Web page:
NEW KNOXVILLE – New Knoxville Council voted to purchase a fire truck and upgraded video equipment at their April 13 meeting.
The council agreed to move forward with the purchase of a $588,382 Sutphen pumper fire truck by approving a first reading of an ordinance to pay for the engine. Fire chief Jerry Merges said the custom-built vehicle will fit inside the current fire station’s 9 and ½ foot high doors and still meet 95% of the department’s needs.
Before the vote, there was some debate about the timing of the purchase of the fire engine because the Auglaize county commissioners are considering building a new multi-use building at the Neil Armstrong airport which might house the New Knoxville/Washington Township Fire Department.
Since the new fire engine will take 22 to 24 months to build, it was decided to go ahead with the purchase and perhaps cancel the order if plans for a new county building come together.
The village has been trying to find a location for their emergency services department that would accommodate a late model fire engine, which usually needs a 12-foot clearance. One recent idea was to reconfigure the current building at a cost of approximately $800,000.
Council also approved by emergency an ordinance to purchase an upgraded security camera server and three cameras. In order to finance this, council agreed to increase appropriations in General Fund Police Machinery, Equipment & Furniture account from $13,000 to $24,000. Fiscal officer Abby Homan said that the current server for the 16 cameras in service around the village was failing. She added the new server can handle up to 30 cameras. She said one of the new cameras would be placed at the village’s new splash pad and the second at the village’s industrial park. No location has been chosen for the third camera.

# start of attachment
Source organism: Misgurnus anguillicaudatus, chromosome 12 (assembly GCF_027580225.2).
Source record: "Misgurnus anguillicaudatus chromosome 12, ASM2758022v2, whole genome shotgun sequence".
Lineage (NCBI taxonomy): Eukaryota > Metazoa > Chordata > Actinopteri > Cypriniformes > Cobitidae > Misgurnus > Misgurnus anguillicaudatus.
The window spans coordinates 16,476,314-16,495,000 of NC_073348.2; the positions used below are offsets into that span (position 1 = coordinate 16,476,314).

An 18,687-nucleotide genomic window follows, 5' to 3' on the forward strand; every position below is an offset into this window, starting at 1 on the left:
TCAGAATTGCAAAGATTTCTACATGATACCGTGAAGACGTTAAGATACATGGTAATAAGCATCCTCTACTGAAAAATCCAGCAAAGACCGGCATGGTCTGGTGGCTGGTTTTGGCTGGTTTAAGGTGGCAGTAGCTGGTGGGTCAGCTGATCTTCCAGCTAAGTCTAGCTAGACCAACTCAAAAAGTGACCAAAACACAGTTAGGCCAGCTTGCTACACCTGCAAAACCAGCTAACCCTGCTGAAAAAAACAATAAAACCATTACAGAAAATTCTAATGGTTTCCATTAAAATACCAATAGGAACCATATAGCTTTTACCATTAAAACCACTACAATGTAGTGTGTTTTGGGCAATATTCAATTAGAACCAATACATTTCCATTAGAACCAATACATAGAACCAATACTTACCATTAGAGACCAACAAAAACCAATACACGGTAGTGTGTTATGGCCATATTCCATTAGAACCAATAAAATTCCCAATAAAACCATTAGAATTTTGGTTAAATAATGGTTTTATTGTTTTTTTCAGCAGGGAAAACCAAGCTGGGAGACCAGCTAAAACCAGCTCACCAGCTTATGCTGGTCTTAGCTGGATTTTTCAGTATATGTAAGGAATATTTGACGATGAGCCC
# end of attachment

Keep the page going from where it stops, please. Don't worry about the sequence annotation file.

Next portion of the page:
Mark Rosenbeck became the newest EMS member of the New Knoxville/Washington Township EMS/Fire Department. According to Mayor Keith Leffel, Rosenbeck would be available Monday through Friday during the day. He added he will not be serving as a fireman. Rosenbeck is a St. Henry resident, but fulfills his residency requirements by working in the village at Katterheinrich Motor Sales.
Brian Jones, chair of the council’s zoning and planning committee, said they were ready to being sending out letters to residents who may be in violation of updated zoning regulations.
Council also gave final approval by emergency to adopt the 2022 basic codes of ordinances supplied by the American Legal Publishing.
The next council meeting is May 11 at 7:30 p.m. in the village administration building.
The writer is a regular contributor to the Sidney Daily News.